The Wall Street Journal first reported four days before the November 2016 election that McDougal had been paid by the National Enquirer. At the time, Trump campaign spokeswoman Hope Hicks called McDougal's claims "totally untrue."
"We have no knowledge of any of this," she said.
Earlier this year, in an interview with CNN, McDougal detailed what she said was a 10-month affair she had with Trump in 2006 and 2007.
The former Playboy model said that after their first sexual encounter, Trump tried to offer her money. She said that she turned down the offer and that she began a relationship that included interactions between the two "many dozens of times."
In August 2016, AMI paid McDougal $150,000 for the right to her story but never published an article based on her account. As part of the deal, McDougal signed a nondisclosure agreement that prevented her from revealing the affair.
She filed a lawsuit against AMI this year seeking to regain the rights to her story and settled with the company in April.
In her lawsuit against AMI, McDougal said she was happy when AMI bought her story then did not publish it, because she was not anxious for publicity. But she said her opinion changed this year when she learned new details about the deal, including that her attorney at the time and AMI had both been in contact with Cohen while her deal was being negotiated.
On Friday, McDougal attorney Carol Heller wrote on Twitter that she was "learning of this in real time just like everyone else." She declined to comment further.
Peter Stris, a lawyer who negotiated McDougal's settlement with AMI earlier this year, tweeted, "When @realDonaldTrump said we were lying, do you think he meant we WEREN'T?"
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The Washington Post's Josh Dawsey, Tom Hamburger and Beth Reinhard contributed to this report.
STAINES-UPON-THAMES, England - By ancient law and custom, the queen is entitled to claim ownership of any wild swan paddling in her vast realm. This is because mute swans were viewed as royal birds, symbols of high status, and once-upon-a-time aristocrats enjoyed roasting the young ones for Christmas feasts. Yum!
Much has changed since 1186 - the goose has swapped places with the swan on the holiday carving board - but one ritual that has survived into the 21st century is the annual Swan Upping, the atavistic, bizarre but wonderful count of the mute swan population along the Thames River.
Each year, in the third week in July, grown men in white pants squeeze themselves into brightly varnished skiffs and, commanded by the Swan Marker to Her Majesty the Queen, a hearty 68-year-old bloke named David Barber, who sells boat engines, they row up the Thames and wrangle the swans to shore for inspection, marking and counting.
As far as poultry tourism goes, watching Swan Upping cannot be beat: These snowy white beasts, with their long curved necks, are truly elegant waterfowl. They're also super-territorial and, despite the official name of the species, anything but mute. They hiss and snort and holler.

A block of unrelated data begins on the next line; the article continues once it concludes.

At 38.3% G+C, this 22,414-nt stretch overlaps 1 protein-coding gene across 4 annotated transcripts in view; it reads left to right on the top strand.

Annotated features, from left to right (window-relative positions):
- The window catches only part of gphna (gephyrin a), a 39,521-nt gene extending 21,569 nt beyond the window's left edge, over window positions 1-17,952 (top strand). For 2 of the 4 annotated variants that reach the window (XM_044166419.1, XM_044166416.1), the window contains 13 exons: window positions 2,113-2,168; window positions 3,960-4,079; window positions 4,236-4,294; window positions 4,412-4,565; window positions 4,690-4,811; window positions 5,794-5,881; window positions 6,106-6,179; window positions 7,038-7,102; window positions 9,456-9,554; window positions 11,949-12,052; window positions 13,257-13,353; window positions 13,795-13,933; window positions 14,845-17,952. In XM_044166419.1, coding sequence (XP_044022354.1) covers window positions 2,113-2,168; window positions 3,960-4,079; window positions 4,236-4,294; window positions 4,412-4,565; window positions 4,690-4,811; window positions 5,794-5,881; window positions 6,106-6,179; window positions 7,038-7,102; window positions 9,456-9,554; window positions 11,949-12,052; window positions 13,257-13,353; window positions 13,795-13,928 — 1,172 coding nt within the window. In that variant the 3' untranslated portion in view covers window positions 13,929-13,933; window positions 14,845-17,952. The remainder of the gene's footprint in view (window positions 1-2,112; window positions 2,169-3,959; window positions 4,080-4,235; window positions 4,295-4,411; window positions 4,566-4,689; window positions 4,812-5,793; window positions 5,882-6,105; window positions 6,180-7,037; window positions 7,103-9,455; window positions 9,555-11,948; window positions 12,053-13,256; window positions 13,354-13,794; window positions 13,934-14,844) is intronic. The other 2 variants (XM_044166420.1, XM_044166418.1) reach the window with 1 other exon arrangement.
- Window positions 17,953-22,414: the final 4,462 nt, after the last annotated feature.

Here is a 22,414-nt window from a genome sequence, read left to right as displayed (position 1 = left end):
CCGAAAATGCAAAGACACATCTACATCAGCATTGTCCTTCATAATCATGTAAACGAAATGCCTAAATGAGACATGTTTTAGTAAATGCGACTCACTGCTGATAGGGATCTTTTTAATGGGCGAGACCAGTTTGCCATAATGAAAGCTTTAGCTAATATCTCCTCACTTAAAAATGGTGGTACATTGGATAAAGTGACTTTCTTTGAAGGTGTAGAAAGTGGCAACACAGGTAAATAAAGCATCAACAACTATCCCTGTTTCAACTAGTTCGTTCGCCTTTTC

This week, as the queen's swan wranglers made their way past Penton Hook Lock, the watermen cried out "All-Up!" signaling they'd spotted a pair of adults - he a cob, she a pen - with a half dozen downy gray cygnets.
In quick order, the skiffs surrounded the swans and herded them toward shore. The crew members grabbed the birds by the necks and torsos, plucked them from the river one by one and, while steadying the swans against the floor of the boats, tied the birds' legs behind their backs with lengths of shoe lace.
This operation is not for the timid, and best done with speed and decisiveness.
At The Swan pub on Monday, one of the oarsmen, Roger Spencer, 54, was hoisting a few pints before luncheon, when he told me that an adult that morning had gnashed him on his belly with a claw, which protrudes from the bird's webbed feet.
"It's the claws you watch for," he advised.
You might think it'd be the powerful wings or the honking big beak, but no.
"They eat grass. There's nothing to the beak. A little serrated edge," Spencer said. "They might nibble you a bit, but that's it."
The swans, surprisingly, were pretty chill after they were caught. The young made anxious piping noises, but the adults - famous for their fierce guardianship of the brood - remained regal and unruffled. Mostly, they voided their bowels, sat patiently in a pile of their own poop and allowed venturesome children to pet their feathers.
The queen's swan man, bedecked in a scarlet jacket embroidered in gold, took extra care not to soil his splendid uniform. "I've got enough gold braid that if I fell into the river, I'd drown," said Barber, who had tucked a large swan feather into his naval cap. He applied for this job 25 years ago. His predecessor, Capt. John Turk, was memorialized with a riverside bronze statue.